On the other side of zero

Hiroshima Dome 1945

According to the Wikipedia Entry, we started to use the term “Ground Zero” for the World Trade Center site within hours of the 9/11 attacks:

The adoption of this term by the mainstream North American media with reference to the September 11th attacks began as early as 7:47 p.m. EDT on that day, when CBS News reporter Jim Axelrod said, “Less than four miles behind me is where the Twin Towers stood this morning. But not tonight. Ground Zero, as it’s being described, in today’s terrorist attacks that have sent aftershocks rippling across the country.”

The term “Ground Zero” originally came into use to refer to the twin “hypocentres” – points on the ground directly below atomic airbursts – at Hiroshima and Nagasaki. On 9/10/01 and earlier, back to August 1945 or so, if there was one true Ground Zero, one place in the world that owned the term in capital letters, it was the one depicted above, the hypocentre of an explosion that is believed to have killed as many as 100,000 people on the first day, and almost as many again over subsequent days, weeks, months, and years, and that marks a timeless point in time between everything-before and everything-after.

A zero point in a series, line, or dimensional space transforms and locates. Before vs. after, higher than vs. lower than, further from vs. closer to the zero are all mirror reversed and essentially different. Even before the invention and utilization of the numeral zero, the ancient world utilized a similar concept: The geographical (also the communications) systems of ancient Rome, Persia, and other empires had their designated center points, marked by monuments, that functioned as “zero stones”: Every location in whichever empire could be instantly described in distance from this point of no measure. Modern operational military maps use a somewhat similar, modularized convention: The zero coordinates – “000000” – would be the extreme southwest operational “baseline” relative to which all other coordinates can be designated in 10ths of a kilometer. The other side of 000000 is a another map.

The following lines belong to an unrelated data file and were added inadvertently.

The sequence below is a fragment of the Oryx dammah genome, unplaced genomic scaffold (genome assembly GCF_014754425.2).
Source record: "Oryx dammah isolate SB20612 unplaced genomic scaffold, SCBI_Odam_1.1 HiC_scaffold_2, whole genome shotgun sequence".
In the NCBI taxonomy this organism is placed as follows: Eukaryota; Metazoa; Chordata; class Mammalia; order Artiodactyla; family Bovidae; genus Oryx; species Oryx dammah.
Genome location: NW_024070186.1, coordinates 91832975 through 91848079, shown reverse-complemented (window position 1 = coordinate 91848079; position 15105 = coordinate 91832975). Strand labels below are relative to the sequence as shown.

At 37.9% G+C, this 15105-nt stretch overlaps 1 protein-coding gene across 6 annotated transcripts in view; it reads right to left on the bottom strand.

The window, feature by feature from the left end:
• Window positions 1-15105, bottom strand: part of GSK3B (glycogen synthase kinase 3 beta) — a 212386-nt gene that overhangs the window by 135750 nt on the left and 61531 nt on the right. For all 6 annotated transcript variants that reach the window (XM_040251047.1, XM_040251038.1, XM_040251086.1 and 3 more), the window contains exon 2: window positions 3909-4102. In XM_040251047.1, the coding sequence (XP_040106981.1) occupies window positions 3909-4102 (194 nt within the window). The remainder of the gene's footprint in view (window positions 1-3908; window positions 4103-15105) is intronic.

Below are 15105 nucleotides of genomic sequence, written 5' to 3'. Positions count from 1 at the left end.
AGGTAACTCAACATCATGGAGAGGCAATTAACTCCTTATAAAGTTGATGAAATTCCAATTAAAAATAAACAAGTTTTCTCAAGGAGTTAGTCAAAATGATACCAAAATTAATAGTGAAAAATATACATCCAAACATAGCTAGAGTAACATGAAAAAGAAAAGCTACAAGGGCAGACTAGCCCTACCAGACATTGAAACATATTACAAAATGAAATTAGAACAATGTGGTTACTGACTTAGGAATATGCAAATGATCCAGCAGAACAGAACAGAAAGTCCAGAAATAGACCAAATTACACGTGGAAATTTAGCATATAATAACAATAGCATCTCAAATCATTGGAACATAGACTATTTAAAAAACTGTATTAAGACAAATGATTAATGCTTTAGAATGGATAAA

Ironically enough, in light of ongoing political discussions and controversies, our “Western Arabic” variant of the “Hindu Arabic” numeral system, including the all-important zero, was set down in al-Andalus, during the Umayyad Caliphate’s “Golden Age.”  Efforts by the “Scientist Pope” Sylvester II to carry this numerical system to Europe after his studies with Muslim masters in Cordoba and Seville around the years 976-80, met with limited success. Cultural-scientific history took time to catch up with arithmetic: The big 0 and its revolutionary uses in practical and theoretical mathematics – in many ways a necessary condition for what we know as “modernity” – had to await further centuries, among other things for the fall of Andalus and the arrival in the West of a treatise by the 8th Century CE Arabic-Persian mathematician Muhammad ibn Mūsā al-Khwārizmī, whose system was promoted by Leonardo Fibonacci of Italy at the beginning of the 13th Century, following his own studies in Algeria. Although we may suppose that someone else, somewhere must sooner or later have discovered the zero and its uses, no one else had or did: We can at least almost say that without al-Khwarizmi, whose surname was famously mangled into our word “algorithm,” there would have been neither the first Ground Zero, nor the computations that made it possible, nor the computations that make the materialization of descriptions like this one on computer screens possible…